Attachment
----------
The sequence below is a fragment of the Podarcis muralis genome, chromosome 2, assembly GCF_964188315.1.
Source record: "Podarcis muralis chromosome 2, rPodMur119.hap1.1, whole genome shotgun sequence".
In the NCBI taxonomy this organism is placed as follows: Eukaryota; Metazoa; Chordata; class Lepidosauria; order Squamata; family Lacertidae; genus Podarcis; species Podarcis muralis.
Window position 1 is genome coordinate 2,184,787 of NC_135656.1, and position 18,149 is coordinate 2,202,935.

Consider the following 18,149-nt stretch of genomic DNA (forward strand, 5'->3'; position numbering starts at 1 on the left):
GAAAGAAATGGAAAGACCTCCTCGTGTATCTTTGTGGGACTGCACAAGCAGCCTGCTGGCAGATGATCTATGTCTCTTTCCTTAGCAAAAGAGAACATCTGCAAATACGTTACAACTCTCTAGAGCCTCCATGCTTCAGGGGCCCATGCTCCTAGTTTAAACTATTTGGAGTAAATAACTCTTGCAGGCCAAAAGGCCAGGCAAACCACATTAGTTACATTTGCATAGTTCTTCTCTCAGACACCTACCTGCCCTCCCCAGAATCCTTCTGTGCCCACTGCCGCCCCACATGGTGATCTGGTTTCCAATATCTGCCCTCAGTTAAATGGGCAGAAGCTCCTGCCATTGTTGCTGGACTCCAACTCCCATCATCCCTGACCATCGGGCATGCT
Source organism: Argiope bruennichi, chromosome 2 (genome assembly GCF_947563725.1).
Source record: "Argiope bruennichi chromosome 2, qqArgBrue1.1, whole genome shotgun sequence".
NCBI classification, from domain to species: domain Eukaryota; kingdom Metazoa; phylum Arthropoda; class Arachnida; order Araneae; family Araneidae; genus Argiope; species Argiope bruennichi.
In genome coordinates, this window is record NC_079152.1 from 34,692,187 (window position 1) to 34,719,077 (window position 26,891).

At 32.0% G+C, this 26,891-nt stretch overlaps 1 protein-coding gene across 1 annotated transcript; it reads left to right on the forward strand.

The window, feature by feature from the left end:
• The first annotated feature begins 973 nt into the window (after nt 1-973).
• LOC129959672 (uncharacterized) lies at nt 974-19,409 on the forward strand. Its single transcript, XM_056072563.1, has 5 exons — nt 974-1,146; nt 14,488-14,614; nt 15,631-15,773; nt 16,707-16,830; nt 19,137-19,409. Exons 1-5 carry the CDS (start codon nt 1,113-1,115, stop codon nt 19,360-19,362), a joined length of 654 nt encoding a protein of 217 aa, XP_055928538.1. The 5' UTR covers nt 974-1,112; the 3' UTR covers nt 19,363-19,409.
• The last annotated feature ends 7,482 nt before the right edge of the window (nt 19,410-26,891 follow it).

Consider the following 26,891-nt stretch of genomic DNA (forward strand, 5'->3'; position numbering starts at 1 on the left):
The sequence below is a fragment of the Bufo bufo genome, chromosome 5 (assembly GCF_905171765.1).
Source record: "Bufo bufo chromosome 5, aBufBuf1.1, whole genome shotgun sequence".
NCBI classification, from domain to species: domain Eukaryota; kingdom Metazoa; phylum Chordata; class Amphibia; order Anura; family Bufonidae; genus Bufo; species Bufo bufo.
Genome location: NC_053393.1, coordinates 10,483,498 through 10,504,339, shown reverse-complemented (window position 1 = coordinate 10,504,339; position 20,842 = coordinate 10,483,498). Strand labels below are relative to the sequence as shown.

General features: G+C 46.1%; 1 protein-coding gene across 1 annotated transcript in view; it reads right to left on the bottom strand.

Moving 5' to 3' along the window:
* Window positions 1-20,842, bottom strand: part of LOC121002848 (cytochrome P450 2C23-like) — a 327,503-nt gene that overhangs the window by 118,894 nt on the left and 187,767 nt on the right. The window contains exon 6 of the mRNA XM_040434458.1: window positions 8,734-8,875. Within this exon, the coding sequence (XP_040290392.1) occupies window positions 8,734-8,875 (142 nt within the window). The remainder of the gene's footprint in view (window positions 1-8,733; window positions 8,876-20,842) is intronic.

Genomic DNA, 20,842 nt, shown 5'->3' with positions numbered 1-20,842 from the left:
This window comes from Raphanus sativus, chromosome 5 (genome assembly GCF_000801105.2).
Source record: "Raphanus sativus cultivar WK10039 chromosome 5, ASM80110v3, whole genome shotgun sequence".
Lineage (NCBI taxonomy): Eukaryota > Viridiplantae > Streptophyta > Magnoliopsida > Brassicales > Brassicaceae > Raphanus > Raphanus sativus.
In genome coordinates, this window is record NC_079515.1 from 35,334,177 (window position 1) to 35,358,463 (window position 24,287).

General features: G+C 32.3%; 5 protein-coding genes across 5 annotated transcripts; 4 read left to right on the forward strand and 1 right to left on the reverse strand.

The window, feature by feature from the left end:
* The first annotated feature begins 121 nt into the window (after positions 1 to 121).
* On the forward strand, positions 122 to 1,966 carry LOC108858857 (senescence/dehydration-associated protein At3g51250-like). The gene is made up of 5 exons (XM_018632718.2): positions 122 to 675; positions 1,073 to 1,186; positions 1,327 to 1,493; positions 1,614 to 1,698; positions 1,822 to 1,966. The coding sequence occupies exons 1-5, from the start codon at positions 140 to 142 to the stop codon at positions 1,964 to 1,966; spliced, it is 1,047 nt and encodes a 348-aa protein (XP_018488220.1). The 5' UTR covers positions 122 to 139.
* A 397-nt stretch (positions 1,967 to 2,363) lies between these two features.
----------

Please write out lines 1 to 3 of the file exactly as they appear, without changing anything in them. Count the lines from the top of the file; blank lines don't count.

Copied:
The sequence below is a fragment of the Podarcis muralis genome, chromosome 2, assembly GCF_964188315.1.
Source record: "Podarcis muralis chromosome 2, rPodMur119.hap1.1, whole genome shotgun sequence".
In the NCBI taxonomy this organism is placed as follows: Eukaryota; Metazoa; Chordata; class Lepidosauria; order Squamata; family Lacertidae; genus Podarcis; species Podarcis muralis.